New Delhi: To curb wildlife trafficking across the India-Nepal border, the Wildlife Crime Control Bureau (WCCB), Government of India and the Wildlife Crime Control Bureau (WCCB), Government of Nepal met today at a high-level meeting in New Delhi.

The meeting was organised by TRAFFIC’s India Office and WWF-India, in collaboration with the South Asia Wildlife Enforcement Network (SAWEN) and Wildlife Crime Control Bureau (WCCB), Government of India, under a regional project – Countering wildlife trafficking in South Asia. It was attended by approximately 40 officials from WCCB, Forest Department, and Police from both India and Nepal; SAWEN, TRAFFIC, WWF, and other organisations working on these issues.

Dr S.P. Yadav, Interim Director General, International Big Cat Alliance, inaugurated the meeting and welcomed the delegates especially those from Nepal and SAWEN. He highlighted the threat from illegal wildlife trade to the endangered flora and fauna and reiterated the need to have an actionable strategy between both countries to curb this threat.

Dr Dipankar Ghose, Senior Director, Biodiversity Conservation, WWF-India and Interim Head of TRAFFIC’s India Office said, “Tiger, leopard and otter skins, rhino horn, red sanders, yarsa gumba, elephant ivory, bear bile, live birds, pangolins, medicinal plants among others are reported to be trafficked to Nepal and beyond. Wildlife traders use the Indo-Nepal border to smuggle wildlife products and many seizures by authorities in the past have indicated this”.

“Also, India and Nepal together hold major populations of large mammals like tigers, Asian elephants and Indian rhinos. Therefore, we need to be extra cautious about stopping this illegal wildlife trade. It is imperative to strengthen the coordination between both countries to eradicate wildlife trafficking in the region” Dr Ghose further added.

Shri H.V. Girisha IFS, Additional Director, WCCB highlights, “WCCB was established in 2008 in India as a multi-disciplinary functioning body to combat organised wildlife crime. Following the lead, WCCB Nepal was established in 2010. Considering poaching and illegal wildlife trade are not restricted by borders, both WCCB, India and Nepal must collaborate through a diplomatic mechanism for sharing real-time information, and capacity-building tools and resources for tracking and curbing wildlife crime. Illegal wildlife trade is a menace that can not be dealt with in isolation and cooperation of both countries is crucial”.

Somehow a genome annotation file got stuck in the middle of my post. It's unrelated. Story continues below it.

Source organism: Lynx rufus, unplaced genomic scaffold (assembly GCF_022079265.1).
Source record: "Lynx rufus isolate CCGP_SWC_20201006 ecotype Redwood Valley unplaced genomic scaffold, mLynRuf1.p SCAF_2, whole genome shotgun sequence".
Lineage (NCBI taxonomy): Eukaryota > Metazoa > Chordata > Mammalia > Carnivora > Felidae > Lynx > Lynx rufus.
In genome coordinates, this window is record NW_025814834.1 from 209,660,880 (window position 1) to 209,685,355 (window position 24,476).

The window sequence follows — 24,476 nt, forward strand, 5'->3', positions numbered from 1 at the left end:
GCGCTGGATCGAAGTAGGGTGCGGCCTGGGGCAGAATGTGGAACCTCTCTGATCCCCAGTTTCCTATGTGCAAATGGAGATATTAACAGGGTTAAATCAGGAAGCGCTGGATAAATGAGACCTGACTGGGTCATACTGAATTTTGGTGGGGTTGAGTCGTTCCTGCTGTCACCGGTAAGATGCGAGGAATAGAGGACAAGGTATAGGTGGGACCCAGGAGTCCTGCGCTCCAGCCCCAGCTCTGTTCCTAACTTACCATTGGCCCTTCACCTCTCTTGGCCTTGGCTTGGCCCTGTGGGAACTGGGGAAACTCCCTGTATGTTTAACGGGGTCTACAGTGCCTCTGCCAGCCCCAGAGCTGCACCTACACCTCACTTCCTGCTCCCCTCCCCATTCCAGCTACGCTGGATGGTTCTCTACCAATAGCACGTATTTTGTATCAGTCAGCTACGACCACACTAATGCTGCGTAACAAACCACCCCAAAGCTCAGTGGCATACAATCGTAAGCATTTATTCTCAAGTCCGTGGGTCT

Shri Krishna Acharya, Secretary General, SAWEN said, “The primary role of SAWEN is to bring together South Asian countries on a common platform to discuss issues related to illegal wildlife trade and facilitate regional cooperation and collaboration for combating wildlife crime. Even though the efforts in the past have been fruitful, there is a need to have more dialogues among the countries. We are hopeful that a formal agreement between India and Nepal will be put in place soon for combatting trans-border illegal wildlife trade”.

Shri Bed Kumar Dhakal, Deputy Director General, Departments of National Parks and Wildlife Conservation (DNPWC) and Member Secretary, WCCB Nepal said, “Owing to rich biodiversity, Nepal remains a popular country for criminal syndicates engaged in illegal wildlife trade and transnational smuggling. Although there have been significant achievements in Nepal’s recent history, such as reaching zero poaching of rhinos for many years, organised crime remains on the rise and criminal organisations still actively engage in poaching and trafficking. Joint efforts by both the nodal agencies mandated to curb wildlife crime in India and Nepal is important and we look forward to future collaborations”.

Today’s meeting focused on sharing the latest insights into the illegal wildlife trade trends across borders, the modus operandi used by wildlife traffickers, the role of WCCB in both countries including experience sharing, growing wildlife cybercrime,  and implementation of national laws and the Convention on International Trade in Endangered Species of Wild Fauna and Flora (CITES).

The meeting was organised under the regional project – Countering wildlife trafficking in South Asia – launched last year with funding support from the US Government.  It aims to build on the knowledge and experience of enforcement officials in South Asian countries for curbing illegal wildlife trade and will strengthen the foundation for future cooperation and collaboration.

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